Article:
The floral industry is at once global and personal. Although ephemeral and impractical, humans have smiled at a simple gift of a cut-flower for thousands of years and spent countless hours cultivating and cherishing the color and form of this essential plant part. Regional floriculture in the western United States is robust, with floral farms all along the west coast, yet the US still imports over 75% of cut-flowers from South America. This contributes to global carbon emissions and landscape contamination. Local-based solutions can reduce environmental impact, provide an experience of place, and connect consumers to local flora. Many flowering plants possess the ability to filter pollutants out of contaminated soil (phytoremediation), and there are a possible few that could continue their lives as cut-flowers or waste by-products. Urban farmers faced with contaminated urban soil may find a solution in this industrial, ecological proposal.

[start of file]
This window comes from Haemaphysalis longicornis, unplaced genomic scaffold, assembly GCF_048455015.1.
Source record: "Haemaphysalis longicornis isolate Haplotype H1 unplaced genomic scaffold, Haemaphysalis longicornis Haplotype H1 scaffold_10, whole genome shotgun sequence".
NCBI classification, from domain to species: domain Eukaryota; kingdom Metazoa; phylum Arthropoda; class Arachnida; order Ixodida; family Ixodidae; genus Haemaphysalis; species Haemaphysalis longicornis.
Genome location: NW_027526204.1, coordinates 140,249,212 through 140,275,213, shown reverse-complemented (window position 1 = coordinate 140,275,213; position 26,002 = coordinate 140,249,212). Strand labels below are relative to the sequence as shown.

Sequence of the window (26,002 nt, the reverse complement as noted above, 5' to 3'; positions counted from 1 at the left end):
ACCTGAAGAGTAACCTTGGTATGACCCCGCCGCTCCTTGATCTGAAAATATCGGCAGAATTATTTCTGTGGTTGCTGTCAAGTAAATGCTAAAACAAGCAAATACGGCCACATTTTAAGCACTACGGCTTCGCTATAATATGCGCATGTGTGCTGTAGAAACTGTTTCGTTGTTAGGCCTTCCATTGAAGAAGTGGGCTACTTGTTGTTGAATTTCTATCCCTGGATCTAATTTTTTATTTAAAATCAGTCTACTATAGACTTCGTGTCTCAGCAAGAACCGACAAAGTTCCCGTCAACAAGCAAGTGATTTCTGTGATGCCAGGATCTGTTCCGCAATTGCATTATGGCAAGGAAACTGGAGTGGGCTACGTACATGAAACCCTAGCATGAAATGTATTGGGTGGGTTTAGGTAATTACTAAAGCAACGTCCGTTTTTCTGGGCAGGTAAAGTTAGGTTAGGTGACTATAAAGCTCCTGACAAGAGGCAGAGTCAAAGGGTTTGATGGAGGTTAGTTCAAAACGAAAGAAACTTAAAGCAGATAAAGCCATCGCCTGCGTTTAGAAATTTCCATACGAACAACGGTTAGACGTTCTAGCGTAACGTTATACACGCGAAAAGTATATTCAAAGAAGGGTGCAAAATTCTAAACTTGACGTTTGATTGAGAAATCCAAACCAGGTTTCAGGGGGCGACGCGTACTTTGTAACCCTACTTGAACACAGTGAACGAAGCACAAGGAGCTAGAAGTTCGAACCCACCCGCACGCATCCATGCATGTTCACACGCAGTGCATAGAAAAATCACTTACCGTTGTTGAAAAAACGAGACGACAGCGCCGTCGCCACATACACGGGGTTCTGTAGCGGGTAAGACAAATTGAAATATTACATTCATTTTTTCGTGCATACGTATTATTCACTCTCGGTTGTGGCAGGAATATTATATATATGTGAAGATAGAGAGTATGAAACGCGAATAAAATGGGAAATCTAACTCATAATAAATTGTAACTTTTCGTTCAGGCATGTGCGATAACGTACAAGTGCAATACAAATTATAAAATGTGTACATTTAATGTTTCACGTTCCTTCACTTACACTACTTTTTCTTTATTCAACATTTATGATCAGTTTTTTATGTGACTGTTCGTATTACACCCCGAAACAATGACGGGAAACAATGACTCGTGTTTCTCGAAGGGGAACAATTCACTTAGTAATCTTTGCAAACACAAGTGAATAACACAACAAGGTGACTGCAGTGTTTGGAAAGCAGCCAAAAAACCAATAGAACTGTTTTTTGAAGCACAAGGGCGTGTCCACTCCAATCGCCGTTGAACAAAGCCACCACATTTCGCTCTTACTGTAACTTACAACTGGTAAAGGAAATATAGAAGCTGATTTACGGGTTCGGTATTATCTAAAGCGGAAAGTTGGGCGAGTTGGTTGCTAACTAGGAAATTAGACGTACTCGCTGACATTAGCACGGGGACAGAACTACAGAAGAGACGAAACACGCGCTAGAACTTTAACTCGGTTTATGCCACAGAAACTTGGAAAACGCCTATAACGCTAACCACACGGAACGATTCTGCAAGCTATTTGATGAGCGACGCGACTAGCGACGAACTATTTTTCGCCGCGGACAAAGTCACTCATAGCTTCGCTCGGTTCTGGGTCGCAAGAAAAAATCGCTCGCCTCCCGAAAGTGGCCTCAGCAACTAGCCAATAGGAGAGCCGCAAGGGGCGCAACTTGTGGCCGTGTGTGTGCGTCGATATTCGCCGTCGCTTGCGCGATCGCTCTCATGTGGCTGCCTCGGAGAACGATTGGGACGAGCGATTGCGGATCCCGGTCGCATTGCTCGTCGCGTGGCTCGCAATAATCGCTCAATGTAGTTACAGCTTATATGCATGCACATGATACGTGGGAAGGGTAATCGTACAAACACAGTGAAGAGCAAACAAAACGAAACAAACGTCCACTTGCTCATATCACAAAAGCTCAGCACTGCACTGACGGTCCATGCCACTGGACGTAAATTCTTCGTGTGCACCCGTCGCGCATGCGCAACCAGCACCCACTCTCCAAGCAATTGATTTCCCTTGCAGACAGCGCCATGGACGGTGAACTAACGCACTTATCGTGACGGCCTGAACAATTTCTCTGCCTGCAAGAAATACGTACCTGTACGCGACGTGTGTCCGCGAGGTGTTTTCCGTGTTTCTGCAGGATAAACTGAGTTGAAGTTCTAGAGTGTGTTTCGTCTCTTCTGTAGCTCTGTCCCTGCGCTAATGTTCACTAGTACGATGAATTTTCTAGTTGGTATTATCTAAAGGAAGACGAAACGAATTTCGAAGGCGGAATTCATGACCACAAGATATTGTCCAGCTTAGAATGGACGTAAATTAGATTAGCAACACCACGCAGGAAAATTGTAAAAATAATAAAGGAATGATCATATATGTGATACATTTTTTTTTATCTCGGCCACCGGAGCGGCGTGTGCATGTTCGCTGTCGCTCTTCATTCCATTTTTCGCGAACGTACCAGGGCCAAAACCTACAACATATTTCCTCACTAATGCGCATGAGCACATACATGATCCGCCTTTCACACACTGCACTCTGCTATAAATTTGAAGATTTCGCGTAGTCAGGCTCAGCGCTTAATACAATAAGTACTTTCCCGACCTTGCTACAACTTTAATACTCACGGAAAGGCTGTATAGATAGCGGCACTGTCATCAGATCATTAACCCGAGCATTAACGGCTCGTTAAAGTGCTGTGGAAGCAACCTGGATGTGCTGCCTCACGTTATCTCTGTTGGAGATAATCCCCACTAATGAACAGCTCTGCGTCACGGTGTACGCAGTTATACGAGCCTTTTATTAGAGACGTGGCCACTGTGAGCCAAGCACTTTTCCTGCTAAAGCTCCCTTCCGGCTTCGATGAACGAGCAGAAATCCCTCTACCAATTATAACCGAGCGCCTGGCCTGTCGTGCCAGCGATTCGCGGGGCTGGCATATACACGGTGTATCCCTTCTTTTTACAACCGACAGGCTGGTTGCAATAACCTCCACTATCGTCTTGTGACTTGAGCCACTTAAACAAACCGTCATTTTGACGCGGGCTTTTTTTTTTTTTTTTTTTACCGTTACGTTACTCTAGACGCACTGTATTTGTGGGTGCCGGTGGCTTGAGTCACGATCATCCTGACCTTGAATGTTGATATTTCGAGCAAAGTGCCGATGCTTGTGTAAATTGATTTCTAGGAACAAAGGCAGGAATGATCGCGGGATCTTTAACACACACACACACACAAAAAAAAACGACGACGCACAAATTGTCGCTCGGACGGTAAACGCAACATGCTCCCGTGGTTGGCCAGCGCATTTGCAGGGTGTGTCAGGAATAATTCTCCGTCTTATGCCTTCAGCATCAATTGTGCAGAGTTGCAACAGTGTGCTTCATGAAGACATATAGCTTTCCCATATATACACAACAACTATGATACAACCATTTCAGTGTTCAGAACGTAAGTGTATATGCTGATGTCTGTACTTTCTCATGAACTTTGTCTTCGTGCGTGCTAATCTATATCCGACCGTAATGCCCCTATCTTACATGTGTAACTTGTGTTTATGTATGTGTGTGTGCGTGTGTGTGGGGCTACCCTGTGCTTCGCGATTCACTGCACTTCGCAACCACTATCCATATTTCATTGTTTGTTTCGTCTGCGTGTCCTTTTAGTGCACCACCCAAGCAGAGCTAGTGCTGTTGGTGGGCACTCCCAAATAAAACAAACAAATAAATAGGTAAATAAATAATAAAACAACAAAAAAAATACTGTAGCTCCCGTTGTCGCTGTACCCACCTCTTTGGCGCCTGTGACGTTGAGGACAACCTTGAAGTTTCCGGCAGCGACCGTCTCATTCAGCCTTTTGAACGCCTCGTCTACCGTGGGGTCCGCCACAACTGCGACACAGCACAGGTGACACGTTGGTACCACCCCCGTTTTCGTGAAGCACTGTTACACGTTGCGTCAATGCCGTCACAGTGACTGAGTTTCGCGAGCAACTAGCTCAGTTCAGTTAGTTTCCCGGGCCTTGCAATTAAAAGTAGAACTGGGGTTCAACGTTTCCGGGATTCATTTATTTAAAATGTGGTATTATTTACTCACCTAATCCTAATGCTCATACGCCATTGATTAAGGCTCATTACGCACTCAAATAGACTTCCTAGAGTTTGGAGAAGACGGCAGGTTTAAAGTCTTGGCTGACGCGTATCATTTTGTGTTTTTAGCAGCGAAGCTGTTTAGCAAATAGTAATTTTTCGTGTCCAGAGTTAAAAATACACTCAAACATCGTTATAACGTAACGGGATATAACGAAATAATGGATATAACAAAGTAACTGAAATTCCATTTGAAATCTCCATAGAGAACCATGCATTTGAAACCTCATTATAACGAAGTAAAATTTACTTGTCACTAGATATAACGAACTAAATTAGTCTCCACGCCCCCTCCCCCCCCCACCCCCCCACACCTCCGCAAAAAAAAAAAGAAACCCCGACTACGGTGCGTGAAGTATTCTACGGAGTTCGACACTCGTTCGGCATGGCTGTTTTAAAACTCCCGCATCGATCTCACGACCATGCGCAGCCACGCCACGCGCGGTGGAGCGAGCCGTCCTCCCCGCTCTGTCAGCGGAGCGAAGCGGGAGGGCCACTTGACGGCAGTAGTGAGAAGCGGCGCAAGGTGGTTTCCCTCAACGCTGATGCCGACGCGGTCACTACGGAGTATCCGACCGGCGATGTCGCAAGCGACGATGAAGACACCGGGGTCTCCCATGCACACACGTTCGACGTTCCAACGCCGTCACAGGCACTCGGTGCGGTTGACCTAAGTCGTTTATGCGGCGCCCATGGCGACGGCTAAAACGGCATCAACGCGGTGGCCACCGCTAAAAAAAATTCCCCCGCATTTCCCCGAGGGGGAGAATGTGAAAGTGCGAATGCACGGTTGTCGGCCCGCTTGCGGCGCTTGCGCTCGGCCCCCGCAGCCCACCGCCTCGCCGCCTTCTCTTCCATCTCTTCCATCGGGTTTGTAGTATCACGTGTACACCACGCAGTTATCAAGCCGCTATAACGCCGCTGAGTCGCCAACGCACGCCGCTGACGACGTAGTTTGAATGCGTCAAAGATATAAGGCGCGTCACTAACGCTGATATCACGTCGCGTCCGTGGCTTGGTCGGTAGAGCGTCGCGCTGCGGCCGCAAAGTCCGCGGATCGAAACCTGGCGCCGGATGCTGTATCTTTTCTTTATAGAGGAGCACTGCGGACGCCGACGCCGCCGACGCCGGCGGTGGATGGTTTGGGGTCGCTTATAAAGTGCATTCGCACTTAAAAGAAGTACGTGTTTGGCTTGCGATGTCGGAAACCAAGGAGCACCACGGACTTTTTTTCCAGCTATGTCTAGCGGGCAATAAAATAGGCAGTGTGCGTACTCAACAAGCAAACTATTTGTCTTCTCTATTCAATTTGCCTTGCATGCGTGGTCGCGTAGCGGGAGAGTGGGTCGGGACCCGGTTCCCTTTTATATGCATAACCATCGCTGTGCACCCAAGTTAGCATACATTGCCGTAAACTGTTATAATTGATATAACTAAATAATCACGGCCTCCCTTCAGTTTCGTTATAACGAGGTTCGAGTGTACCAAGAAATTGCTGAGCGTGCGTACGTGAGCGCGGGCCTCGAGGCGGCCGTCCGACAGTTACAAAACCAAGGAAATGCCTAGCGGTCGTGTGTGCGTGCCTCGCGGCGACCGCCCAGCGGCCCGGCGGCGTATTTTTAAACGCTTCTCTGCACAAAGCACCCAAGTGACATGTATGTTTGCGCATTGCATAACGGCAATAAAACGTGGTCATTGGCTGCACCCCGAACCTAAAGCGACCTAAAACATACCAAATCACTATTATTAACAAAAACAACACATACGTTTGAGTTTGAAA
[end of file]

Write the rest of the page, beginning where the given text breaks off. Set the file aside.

This landscape architecture design research thesis proposes suitable floral species for a “phyto-to-market system” and an urban floral farm and phytoremediation demonstration garden. This design is situated within an existing industrial “Flower District” network in Seattle’s Georgetown neighborhood. If implemented, it could be a testing bed for phytoremediation, provide a new relationship to bouquets, provide safer routes for pedestrians between the park and bus routes, and provide an opportunity for urban farmers to remediate their soil while making a profit at the local farmers market. I invite you to learn more about my project in this PDF presentation or in the linked two-minute video walk through.
Read more about Elizabeth’s work at ourfutureenvironment.org.